“The benefits of exercise go beyond weight loss. It decreases the risk of heart disease, stroke, diabetes, depression and osteoporosis. It can improve one’s general well-being by improving sleep and increasing energy for daily activities,” Kanapi said.

Finding the right method for your health goal

So is diet superior to exercise or vice versa? Dr. Kanapi offers scientific evidence.

“A systematic review and meta-analysis of diet or exercise vs combined intervention was published in the Journal of the Academy of Nutrition and Dietetics in 2014. The results showed weight loss is similar in the short-term for diet-only and combined diet and exercise. But longer-term weight loss is increased when diet and physical activity are combined. Programs based on physical activity alone are less effective than combined short- and long-term interventions.”

Here lies the difference between diet and exercise — it depends on one’s goal.

For those who want to reach a healthy weight faster, they may choose to focus on diet first. However, this does not mean that exercising won’t help you lose weight.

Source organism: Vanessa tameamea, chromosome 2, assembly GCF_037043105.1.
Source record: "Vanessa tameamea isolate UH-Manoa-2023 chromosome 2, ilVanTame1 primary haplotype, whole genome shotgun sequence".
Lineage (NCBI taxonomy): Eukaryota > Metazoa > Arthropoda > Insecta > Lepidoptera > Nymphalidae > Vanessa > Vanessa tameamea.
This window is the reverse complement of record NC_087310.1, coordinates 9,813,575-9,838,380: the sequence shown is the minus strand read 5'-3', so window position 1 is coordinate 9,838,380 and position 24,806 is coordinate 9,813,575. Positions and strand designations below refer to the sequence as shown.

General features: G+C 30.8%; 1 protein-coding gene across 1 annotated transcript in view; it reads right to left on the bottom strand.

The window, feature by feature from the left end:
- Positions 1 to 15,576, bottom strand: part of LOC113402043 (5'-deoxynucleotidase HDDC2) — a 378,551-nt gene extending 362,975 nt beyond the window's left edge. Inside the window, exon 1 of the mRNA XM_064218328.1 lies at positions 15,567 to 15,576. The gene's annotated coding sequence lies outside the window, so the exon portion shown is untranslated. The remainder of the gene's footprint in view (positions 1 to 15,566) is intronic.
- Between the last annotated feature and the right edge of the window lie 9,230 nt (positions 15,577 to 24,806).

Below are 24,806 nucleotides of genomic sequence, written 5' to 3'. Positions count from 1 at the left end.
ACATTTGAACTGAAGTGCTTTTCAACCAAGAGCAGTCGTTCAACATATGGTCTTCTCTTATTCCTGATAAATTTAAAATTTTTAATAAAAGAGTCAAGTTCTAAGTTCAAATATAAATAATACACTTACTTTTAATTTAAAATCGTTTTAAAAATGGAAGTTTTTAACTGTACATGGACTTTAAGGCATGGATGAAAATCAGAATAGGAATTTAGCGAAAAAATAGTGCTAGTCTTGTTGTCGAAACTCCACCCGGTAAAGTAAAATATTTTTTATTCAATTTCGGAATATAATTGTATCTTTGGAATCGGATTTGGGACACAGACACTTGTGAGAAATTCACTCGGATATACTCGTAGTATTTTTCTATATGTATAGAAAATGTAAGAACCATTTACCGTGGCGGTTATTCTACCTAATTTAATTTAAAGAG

Dr. Kanapi explained, “It may be easier to manage one’s calorie intake by modifying your diet. One has to invest time and energy exercising to lose weight, and one may get more energy deficit by cutting down on calories.”

Meanwhile, a strict exercise regimen with a more lenient diet would suffice for those who have already achieved their ideal weight and want to keep excess pounds off but can’t be bothered to do both diet and exercise.

“Exercise alone may not be very effective for weight loss, but it could prevent weight gain and improve one’s appearance by increasing muscle mass and reducing the lousy fat called visceral fat found in the abdomen surrounding the internal organs.

For those who have achieved their weight loss goals, regular monitoring of body weight and regular physical activity of 200 to 300 minutes per week is encouraged.”

Warning against crash diets, fad exercise

Dr. Canopy clarified that there is no one-size-fits-all solution to attain and maintain one’s ideal weight.

“Each person’s approach to weight loss must be individualized. What works for one may be difficult to do and cumbersome for the other.”

She also warned against blindly following fad diets or trendy exercises without consulting experts.

“Fad diets may offer the fastest approach to losing weight, but these diets may eliminate foods that contain necessary nutrients our body needs to keep healthy. These diets are often not well researched and may even be dangerous. Most propose a temporary solution, a quick fix, but once the diet is stopped, the weight lost rebounds and is gained back quickly.

Exercise may come in many forms. The still trendy exercises now would be pole dancing, Zumba, spinning, CrossFit and the latest, I think, is high-intensity interval training. These may offer many calories burned, but if one is not ready for this exercise, it could cause serious injury. Ensure that your exercise routine is properly supervised. Warm up and cooling down must be part of one’s exercise routine,” the doctor said.